Luke Brookes’ digital illustrations are full of movement: a woman in mid-flight, a man landing a knife with full force. The energy is almost palpable, making his creations both dynamic and appealing. It’s such vitality that has caught the attention of clients like Variety, The Telegraph, and Politico, all of which have commissioned work from Brookes.
Like most illustrators, his creative process includes a lot of planning ahead, with his illustrations beginning with some sketches. Brookes then inks whatever parts he needs in black, and scans his work, after which he colors it in Photoshop, using a Wacom.
“My work has evolved quite a lot since I first started illustrating many, many moons ago,” he remarked in an interview with Inky Goodness. “Initially my work focused on quite heavy textures, juxtaposed with naive shapes and figures. Over the years it changed, evolving to include more dramatic lighting, a bolder more contrasting use of color, often utilizing a limited palette of 3-5 colors, and more polished figurative work.”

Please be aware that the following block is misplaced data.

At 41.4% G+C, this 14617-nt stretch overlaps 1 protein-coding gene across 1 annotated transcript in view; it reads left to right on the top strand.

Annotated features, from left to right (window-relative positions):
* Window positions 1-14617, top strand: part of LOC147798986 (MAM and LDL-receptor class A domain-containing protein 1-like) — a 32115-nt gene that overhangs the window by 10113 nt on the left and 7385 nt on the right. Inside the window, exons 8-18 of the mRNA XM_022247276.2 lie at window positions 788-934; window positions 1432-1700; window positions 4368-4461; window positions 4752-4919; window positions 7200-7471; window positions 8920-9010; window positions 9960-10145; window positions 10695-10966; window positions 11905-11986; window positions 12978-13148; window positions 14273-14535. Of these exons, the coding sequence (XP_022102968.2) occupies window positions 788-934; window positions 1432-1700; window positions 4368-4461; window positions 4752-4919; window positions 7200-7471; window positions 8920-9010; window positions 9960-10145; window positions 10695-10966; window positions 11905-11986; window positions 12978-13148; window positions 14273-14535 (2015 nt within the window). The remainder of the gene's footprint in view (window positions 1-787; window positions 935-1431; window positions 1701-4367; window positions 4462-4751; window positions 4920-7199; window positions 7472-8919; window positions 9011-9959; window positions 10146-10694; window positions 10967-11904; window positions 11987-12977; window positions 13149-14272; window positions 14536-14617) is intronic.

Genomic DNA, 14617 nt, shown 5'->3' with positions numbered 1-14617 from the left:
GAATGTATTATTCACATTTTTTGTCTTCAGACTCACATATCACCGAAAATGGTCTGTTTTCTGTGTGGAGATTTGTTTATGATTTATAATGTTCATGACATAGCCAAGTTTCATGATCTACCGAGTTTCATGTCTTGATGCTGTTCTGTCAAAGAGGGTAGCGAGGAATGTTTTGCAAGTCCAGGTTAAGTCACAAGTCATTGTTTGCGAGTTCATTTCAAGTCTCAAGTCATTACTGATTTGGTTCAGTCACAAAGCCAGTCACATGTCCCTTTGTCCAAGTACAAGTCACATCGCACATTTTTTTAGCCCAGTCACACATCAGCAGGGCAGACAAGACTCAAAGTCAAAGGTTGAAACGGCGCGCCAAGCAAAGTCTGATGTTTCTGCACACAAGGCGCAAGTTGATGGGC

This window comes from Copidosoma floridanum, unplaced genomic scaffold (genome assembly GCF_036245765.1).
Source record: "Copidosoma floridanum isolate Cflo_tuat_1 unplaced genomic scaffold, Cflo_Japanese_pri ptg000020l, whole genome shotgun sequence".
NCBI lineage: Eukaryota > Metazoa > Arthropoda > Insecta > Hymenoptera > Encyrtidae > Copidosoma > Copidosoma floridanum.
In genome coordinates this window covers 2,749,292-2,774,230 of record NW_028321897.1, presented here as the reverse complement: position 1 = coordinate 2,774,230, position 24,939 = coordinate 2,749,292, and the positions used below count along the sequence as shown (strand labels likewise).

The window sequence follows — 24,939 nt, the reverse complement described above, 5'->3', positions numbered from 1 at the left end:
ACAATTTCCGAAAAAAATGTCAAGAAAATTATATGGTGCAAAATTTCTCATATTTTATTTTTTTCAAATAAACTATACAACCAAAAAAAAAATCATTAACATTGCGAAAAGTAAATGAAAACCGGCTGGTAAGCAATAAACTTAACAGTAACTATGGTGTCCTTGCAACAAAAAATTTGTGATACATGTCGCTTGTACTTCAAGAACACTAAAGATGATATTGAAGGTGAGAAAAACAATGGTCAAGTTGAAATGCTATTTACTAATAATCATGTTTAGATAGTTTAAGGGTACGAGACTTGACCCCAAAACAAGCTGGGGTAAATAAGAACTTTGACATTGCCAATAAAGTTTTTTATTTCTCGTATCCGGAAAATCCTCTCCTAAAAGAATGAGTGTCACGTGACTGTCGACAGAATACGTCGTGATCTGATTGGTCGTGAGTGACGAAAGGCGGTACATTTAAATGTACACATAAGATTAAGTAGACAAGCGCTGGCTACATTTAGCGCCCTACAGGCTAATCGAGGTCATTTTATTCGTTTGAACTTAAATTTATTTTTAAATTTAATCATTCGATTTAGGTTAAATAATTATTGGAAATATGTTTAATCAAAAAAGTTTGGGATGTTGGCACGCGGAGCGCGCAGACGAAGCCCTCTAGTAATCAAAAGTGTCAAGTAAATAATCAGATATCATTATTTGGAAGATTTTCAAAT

And while commercial illustration is his full-time gig, he also enjoys working on more personal projects.“Working without a brief can be pretty liberating and it’s a great way to experiment without time pressures or any restrictions,” he notes.
You can follow Brookes on Instagram, where he shares his work quite regularly.